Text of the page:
Bloomberg by the Numbers: 11, 12, 20

Photograph by Daniel Acker/Bloomberg

A trader on the floor of the New York Stock Exchange looks over a newspaper on Nov. 3, 2004, the day after Election Day.

That’s how many states backed the White House winner by fewer than five percentage points in the past three presidential elections that also were decided by fewer than five percentage points.

In 2004, when President George W. Bush defeated Democrat John Kerry by 2.5 points, 11 states gave the victor a winning margin of victory of fewer than five points.

In 2000, when Bush won an Electoral College majority despite losing the popular vote to Democrat Al Gore by five-tenths of one point, 12 states were decided by fewer than five points.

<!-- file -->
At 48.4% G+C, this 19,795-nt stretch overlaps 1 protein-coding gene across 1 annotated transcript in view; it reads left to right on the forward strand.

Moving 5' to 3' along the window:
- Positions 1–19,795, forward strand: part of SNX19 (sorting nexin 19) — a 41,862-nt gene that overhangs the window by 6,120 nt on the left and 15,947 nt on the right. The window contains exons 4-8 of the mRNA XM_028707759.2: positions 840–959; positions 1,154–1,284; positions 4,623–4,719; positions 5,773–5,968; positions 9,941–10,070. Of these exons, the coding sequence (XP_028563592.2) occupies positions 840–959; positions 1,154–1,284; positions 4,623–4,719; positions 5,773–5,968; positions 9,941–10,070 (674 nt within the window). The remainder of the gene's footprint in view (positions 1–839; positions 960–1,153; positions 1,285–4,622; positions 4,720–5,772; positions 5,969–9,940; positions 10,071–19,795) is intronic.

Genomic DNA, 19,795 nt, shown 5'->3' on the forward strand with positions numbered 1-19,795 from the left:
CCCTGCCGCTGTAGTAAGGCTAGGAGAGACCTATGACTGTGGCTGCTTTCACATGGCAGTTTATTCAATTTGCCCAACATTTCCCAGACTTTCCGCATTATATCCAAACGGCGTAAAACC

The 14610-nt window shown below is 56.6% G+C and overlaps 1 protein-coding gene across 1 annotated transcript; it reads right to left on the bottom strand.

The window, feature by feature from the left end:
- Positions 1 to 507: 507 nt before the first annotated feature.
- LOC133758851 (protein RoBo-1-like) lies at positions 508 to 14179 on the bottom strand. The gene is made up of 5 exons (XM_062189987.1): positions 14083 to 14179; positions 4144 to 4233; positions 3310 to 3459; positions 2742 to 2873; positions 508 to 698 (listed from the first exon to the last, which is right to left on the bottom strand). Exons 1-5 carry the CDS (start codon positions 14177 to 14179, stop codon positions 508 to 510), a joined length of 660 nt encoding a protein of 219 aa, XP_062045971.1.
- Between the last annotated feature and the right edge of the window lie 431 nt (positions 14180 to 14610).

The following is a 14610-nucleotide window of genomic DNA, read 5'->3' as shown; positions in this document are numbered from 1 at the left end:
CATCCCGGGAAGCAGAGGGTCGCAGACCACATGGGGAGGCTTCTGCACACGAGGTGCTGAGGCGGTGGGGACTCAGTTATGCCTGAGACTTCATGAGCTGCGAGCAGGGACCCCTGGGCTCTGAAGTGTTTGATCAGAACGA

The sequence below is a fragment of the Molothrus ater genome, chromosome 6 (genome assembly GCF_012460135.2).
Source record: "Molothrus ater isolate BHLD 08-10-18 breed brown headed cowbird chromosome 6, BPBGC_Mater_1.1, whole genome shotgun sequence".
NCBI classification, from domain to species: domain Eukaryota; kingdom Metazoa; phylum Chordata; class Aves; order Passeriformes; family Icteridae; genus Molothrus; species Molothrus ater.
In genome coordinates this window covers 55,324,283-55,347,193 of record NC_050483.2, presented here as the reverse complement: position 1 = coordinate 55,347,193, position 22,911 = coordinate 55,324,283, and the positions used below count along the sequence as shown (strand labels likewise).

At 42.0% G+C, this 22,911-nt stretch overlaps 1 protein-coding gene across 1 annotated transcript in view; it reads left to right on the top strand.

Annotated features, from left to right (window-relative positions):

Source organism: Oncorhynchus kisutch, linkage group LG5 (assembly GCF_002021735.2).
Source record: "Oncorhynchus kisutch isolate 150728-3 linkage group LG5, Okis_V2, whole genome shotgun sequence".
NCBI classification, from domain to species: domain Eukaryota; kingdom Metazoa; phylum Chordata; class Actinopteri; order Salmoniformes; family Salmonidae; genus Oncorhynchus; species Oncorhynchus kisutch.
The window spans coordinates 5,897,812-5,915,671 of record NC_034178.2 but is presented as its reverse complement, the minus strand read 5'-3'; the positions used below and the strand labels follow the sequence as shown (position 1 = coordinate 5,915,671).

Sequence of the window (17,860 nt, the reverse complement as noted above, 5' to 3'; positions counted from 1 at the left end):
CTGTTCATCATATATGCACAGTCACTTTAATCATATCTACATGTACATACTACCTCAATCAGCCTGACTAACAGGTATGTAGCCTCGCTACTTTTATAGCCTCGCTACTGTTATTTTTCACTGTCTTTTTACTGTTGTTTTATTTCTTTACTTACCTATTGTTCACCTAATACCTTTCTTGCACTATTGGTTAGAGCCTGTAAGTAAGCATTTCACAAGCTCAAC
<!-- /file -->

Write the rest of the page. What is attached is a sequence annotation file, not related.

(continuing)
In 1976, when Democrat Jimmy Carter unseated President Gerald Ford by about two points, 20 states sided with the winner by fewer than five points. Those states included California, New York and Illinois, which are today safely Democratic, and Texas, Oklahoma and Mississippi, which are strongly Republican.

Nine states were decided by fewer than five points in both 2000 and 2004. They are Iowa, Minnesota, Nevada, New Hampshire, New Mexico, Ohio, Oregon, Pennsylvania and Wisconsin.

The Nov. 6 election between President Barack Obama and Republican challenger Mitt Romney probably will be decided by fewer than five points, polls suggest. In how many states do you think the winner and loser will be separated by fewer than five points?

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